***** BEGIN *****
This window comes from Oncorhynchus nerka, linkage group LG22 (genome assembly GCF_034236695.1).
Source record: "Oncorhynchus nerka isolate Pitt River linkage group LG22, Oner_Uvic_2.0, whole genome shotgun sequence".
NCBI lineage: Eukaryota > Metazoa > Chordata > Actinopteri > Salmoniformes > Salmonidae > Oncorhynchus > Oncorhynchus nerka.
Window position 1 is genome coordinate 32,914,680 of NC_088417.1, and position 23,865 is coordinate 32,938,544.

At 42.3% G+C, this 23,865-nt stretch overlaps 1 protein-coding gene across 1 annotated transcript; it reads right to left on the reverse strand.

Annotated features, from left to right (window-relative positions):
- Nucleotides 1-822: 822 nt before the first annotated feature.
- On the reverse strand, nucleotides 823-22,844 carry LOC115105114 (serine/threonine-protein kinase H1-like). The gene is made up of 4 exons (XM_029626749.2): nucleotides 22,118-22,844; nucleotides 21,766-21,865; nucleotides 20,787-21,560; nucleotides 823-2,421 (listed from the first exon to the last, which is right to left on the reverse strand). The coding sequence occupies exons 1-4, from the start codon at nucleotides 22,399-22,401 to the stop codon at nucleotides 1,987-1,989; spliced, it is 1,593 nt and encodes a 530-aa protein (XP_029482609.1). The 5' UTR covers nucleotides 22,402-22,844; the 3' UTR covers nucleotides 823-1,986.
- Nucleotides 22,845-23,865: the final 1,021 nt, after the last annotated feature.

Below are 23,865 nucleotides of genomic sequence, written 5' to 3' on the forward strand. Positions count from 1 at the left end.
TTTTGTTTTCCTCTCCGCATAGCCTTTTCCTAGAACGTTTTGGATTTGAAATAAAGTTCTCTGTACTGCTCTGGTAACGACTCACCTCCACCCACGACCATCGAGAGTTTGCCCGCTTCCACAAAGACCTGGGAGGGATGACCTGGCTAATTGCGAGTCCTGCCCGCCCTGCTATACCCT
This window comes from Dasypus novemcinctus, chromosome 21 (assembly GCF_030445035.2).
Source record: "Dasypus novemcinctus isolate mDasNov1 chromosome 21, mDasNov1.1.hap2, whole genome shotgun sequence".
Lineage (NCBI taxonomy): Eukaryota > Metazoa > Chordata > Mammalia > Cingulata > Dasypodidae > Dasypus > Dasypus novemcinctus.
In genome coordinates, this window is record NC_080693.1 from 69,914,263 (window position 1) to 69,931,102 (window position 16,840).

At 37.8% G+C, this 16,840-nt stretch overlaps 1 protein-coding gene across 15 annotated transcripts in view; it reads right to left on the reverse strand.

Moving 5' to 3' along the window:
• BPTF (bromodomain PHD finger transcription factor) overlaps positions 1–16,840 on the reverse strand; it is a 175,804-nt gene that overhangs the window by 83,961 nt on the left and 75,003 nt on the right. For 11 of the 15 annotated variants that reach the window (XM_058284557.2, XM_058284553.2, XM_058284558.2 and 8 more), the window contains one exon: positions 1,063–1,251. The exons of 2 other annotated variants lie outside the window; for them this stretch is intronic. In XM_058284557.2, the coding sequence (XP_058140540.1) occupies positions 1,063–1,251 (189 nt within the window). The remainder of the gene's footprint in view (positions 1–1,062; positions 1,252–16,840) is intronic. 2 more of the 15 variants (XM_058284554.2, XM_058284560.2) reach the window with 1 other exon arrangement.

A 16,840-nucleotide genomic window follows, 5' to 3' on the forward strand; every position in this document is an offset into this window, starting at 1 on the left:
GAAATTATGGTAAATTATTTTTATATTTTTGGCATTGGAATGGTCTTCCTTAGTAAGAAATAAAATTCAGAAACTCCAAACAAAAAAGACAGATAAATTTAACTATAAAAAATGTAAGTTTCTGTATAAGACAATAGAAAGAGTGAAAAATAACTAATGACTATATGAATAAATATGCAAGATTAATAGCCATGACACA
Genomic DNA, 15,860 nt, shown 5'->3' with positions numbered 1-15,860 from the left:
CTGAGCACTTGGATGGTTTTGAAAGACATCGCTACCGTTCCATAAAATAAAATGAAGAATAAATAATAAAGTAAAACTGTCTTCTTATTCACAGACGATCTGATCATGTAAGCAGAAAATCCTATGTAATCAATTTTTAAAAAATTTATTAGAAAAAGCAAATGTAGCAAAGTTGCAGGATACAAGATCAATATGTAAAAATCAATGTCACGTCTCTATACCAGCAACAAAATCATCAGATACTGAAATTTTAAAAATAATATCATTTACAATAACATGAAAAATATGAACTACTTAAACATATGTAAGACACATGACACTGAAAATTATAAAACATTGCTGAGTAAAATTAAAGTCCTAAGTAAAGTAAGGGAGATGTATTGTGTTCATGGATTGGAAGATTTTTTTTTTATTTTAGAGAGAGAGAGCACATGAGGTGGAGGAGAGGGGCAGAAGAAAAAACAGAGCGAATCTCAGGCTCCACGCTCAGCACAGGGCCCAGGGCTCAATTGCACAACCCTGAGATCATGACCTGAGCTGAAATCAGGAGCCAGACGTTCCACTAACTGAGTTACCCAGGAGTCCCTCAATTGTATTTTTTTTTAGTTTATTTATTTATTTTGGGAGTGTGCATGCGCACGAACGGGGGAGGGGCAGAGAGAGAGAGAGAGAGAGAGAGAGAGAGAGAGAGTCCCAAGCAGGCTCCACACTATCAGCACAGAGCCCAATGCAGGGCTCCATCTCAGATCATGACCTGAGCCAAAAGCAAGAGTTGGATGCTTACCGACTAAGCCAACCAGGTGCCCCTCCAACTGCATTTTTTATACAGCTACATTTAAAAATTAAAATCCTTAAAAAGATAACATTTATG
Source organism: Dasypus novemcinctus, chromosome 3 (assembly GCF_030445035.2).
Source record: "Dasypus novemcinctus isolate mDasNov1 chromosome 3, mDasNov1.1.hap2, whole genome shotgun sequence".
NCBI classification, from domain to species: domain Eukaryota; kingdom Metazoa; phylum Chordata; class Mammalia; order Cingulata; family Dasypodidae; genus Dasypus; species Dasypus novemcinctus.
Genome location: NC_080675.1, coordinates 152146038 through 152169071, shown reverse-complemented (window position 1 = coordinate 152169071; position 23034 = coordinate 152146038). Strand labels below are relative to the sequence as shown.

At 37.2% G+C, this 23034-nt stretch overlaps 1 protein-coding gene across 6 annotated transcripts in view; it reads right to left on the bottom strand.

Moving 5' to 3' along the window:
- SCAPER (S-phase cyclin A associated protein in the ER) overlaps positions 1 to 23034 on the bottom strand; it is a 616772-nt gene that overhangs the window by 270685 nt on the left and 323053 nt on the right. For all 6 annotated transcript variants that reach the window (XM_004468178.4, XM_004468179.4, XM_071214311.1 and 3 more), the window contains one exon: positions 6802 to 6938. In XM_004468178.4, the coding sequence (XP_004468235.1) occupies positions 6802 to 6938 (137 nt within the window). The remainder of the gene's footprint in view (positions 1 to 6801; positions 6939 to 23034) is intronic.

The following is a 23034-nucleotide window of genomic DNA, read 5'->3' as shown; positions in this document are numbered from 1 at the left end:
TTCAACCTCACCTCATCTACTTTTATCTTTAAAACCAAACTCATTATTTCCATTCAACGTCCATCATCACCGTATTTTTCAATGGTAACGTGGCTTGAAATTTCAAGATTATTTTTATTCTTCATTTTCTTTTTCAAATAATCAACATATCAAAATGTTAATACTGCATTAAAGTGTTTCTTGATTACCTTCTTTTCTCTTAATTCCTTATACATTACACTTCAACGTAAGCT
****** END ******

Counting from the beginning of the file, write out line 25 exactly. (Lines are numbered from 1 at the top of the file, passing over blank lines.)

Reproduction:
NCBI classification, from domain to species: domain Eukaryota; kingdom Metazoa; phylum Chordata; class Mammalia; order Cingulata; family Dasypodidae; genus Dasypus; species Dasypus novemcinctus.